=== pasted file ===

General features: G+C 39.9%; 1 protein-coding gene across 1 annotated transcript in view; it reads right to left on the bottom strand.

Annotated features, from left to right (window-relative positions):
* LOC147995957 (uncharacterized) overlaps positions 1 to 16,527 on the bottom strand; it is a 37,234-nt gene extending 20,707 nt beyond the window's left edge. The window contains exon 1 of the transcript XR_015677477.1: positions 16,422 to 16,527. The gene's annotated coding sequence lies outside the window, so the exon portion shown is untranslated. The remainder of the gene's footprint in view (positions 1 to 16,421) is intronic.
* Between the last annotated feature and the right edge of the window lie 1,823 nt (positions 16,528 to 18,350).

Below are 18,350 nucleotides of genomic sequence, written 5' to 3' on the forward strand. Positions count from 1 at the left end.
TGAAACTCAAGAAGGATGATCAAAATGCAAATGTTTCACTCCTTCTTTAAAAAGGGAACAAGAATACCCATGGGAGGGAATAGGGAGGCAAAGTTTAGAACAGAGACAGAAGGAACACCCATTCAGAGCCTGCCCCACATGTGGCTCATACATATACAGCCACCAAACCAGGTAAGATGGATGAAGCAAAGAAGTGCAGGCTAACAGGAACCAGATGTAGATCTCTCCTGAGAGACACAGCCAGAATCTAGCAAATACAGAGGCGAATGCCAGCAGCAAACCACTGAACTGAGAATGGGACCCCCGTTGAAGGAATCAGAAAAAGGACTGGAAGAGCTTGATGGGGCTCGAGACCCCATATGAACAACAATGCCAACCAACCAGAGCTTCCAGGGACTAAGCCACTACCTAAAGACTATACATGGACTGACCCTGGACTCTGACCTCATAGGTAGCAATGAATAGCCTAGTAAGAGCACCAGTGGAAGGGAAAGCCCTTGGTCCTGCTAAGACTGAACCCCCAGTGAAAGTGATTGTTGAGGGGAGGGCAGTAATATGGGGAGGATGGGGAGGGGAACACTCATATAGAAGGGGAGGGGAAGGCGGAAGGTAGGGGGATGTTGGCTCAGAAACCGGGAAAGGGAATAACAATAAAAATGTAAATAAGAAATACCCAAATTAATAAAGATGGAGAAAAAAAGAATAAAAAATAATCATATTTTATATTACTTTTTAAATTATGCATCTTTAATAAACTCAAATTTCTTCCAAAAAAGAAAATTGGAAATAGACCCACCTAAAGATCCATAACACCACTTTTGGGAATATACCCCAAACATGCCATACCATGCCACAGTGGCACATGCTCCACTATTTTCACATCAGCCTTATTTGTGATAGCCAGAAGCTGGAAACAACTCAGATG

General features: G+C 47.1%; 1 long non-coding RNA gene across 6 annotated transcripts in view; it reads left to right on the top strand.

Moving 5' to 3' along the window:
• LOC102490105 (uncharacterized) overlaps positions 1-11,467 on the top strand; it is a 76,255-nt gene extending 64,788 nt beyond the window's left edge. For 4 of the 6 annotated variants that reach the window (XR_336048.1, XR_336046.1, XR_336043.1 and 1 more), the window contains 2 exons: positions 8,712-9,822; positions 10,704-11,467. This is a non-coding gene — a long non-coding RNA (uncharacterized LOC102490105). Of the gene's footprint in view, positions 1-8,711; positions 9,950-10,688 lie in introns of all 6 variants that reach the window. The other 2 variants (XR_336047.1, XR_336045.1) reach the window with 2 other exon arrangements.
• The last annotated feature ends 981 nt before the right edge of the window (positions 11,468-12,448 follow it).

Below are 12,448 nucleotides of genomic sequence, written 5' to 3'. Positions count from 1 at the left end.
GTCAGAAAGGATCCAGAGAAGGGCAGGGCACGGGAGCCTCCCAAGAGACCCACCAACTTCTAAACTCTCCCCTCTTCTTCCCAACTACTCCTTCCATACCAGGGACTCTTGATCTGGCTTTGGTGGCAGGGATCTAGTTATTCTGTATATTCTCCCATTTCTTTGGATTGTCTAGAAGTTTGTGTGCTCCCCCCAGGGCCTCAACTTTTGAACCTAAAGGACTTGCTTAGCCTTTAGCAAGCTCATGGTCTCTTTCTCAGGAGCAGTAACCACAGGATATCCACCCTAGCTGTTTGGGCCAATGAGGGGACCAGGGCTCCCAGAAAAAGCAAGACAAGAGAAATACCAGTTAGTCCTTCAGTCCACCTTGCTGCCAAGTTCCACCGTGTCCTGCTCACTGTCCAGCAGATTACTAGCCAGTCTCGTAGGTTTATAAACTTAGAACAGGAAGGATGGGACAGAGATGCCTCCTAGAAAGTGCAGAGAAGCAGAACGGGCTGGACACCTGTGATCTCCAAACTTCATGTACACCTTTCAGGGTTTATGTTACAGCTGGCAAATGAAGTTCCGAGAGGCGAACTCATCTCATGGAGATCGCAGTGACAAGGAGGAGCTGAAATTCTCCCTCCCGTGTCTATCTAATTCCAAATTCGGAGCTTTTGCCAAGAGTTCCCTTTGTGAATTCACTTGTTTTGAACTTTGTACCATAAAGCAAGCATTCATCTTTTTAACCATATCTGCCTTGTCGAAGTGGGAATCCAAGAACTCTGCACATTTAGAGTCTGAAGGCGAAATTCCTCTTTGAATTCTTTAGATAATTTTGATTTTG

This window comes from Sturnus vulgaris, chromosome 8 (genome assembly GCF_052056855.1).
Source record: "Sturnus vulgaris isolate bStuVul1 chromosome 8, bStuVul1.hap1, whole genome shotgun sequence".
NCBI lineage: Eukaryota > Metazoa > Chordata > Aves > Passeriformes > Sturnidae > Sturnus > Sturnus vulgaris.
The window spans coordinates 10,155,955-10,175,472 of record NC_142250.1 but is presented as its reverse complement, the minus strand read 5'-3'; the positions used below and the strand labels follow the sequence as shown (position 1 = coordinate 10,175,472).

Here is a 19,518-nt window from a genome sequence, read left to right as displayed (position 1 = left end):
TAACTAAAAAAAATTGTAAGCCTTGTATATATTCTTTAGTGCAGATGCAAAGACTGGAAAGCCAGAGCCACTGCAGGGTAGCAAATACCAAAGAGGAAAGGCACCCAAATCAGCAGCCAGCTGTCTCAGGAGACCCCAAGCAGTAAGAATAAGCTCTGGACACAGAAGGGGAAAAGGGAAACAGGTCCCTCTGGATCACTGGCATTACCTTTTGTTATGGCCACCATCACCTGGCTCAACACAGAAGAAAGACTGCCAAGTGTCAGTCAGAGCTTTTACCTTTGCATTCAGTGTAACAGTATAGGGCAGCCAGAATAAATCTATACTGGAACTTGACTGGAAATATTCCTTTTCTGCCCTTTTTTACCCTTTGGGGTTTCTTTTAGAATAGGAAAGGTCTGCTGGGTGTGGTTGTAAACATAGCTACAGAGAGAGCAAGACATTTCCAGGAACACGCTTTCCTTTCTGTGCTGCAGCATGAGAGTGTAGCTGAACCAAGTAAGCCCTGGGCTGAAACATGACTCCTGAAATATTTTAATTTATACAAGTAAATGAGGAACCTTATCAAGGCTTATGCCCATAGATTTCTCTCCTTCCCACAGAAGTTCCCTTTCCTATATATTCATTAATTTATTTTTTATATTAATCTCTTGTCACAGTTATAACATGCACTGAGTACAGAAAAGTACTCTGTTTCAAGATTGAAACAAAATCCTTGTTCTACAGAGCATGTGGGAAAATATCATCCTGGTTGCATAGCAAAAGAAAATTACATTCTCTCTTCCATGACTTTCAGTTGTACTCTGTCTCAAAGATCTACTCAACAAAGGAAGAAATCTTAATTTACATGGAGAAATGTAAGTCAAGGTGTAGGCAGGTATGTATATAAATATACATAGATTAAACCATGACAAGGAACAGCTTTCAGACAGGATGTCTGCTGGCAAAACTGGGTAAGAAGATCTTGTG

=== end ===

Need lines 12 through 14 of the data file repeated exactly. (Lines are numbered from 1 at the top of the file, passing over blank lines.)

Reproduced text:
GTCAGAAAGGATCCAGAGAAGGGCAGGGCACGGGAGCCTCCCAAGAGACCCACCAACTTCTAAACTCTCCCCTCTTCTTCCCAACTACTCCTTCCATACCAGGGACTCTTGATCTGGCTTTGGTGGCAGGGATCTAGTTATTCTGTATATTCTCCCATTTCTTTGGATTGTCTAGAAGTTTGTGTGCTCCCCCCAGGGCCTCAACTTTTGAACCTAAAGGACTTGCTTAGCCTTTAGCAAGCTCATGGTCTCTTTCTCAGGAGCAGTAACCACAGGATATCCACCCTAGCTGTTTGGGCCAATGAGGGGACCAGGGCTCCCAGAAAAAGCAAGACAAGAGAAATACCAGTTAGTCCTTCAGTCCACCTTGCTGCCAAGTTCCACCGTGTCCTGCTCACTGTCCAGCAGATTACTAGCCAGTCTCGTAGGTTTATAAACTTAGAACAGGAAGGATGGGACAGAGATGCCTCCTAGAAAGTGCAGAGAAGCAGAACGGGCTGGACACCTGTGATCTCCAAACTTCATGTACACCTTTCAGGGTTTATGTTACAGCTGGCAAATGAAGTTCCGAGAGGCGAACTCATCTCATGGAGATCGCAGTGACAAGGAGGAGCTGAAATTCTCCCTCCCGTGTCTATCTAATTCCAAATTCGGAGCTTTTGCCAAGAGTTCCCTTTGTGAATTCACTTGTTTTGAACTTTGTACCATAAAGCAAGCATTCATCTTTTTAACCATATCTGCCTTGTCGAAGTGGGAATCCAAGAACTCTGCACATTTAGAGTCTGAAGGCGAAATTCCTCTTTGAATTCTTTAGATAATTTTGATTTTG

This window comes from Sturnus vulgaris, chromosome 8 (genome assembly GCF_052056855.1).
Source record: "Sturnus vulgaris isolate bStuVul1 chromosome 8, bStuVul1.hap1, whole genome shotgun sequence".